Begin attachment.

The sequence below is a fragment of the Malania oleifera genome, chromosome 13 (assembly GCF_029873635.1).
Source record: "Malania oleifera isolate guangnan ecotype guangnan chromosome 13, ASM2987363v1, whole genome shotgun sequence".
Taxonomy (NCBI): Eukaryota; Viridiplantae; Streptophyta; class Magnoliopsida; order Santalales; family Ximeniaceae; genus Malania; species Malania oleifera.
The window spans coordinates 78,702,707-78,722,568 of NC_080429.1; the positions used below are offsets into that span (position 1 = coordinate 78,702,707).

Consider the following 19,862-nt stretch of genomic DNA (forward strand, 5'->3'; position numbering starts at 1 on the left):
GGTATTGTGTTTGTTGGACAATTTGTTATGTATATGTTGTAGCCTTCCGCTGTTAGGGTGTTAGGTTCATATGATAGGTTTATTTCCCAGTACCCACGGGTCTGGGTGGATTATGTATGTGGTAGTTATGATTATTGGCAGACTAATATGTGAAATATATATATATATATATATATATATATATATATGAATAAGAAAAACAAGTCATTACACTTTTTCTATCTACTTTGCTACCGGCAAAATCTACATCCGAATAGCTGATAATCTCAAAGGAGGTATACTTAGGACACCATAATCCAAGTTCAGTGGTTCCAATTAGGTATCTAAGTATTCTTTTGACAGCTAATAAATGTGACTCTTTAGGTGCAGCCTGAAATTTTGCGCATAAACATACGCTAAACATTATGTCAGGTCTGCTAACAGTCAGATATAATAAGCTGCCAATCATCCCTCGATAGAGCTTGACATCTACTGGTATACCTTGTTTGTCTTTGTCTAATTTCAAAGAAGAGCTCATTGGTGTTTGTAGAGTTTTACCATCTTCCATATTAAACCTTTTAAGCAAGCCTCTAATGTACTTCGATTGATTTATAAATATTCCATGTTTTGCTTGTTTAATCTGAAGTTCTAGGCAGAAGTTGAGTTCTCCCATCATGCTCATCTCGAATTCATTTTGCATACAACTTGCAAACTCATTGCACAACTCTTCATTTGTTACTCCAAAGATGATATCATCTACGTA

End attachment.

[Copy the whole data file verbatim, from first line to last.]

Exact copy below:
The sequence below is a fragment of the Malania oleifera genome, chromosome 13 (assembly GCF_029873635.1).
Source record: "Malania oleifera isolate guangnan ecotype guangnan chromosome 13, ASM2987363v1, whole genome shotgun sequence".
Taxonomy (NCBI): Eukaryota; Viridiplantae; Streptophyta; class Magnoliopsida; order Santalales; family Ximeniaceae; genus Malania; species Malania oleifera.
The window spans coordinates 78,702,707-78,722,568 of NC_080429.1; the positions used below are offsets into that span (position 1 = coordinate 78,702,707).

Consider the following 19,862-nt stretch of genomic DNA (forward strand, 5'->3'; position numbering starts at 1 on the left):
GGTATTGTGTTTGTTGGACAATTTGTTATGTATATGTTGTAGCCTTCCGCTGTTAGGGTGTTAGGTTCATATGATAGGTTTATTTCCCAGTACCCACGGGTCTGGGTGGATTATGTATGTGGTAGTTATGATTATTGGCAGACTAATATGTGAAATATATATATATATATATATATATATATATATATGAATAAGAAAAACAAGTCATTACACTTTTTCTATCTACTTTGCTACCGGCAAAATCTACATCCGAATAGCTGATAATCTCAAAGGAGGTATACTTAGGACACCATAATCCAAGTTCAGTGGTTCCAATTAGGTATCTAAGTATTCTTTTGACAGCTAATAAATGTGACTCTTTAGGTGCAGCCTGAAATTTTGCGCATAAACATACGCTAAACATTATGTCAGGTCTGCTAACAGTCAGATATAATAAGCTGCCAATCATCCCTCGATAGAGCTTGACATCTACTGGTATACCTTGTTTGTCTTTGTCTAATTTCAAAGAAGAGCTCATTGGTGTTTGTAGAGTTTTACCATCTTCCATATTAAACCTTTTAAGCAAGCCTCTAATGTACTTCGATTGATTTATAAATATTCCATGTTTTGCTTGTTTAATCTGAAGTTCTAGGCAGAAGTTGAGTTCTCCCATCATGCTCATCTCGAATTCATTTTGCATACAACTTGCAAACTCATTGCACAACTCTTCATTTGTTACTCCAAAGATGATATCATCTACGTA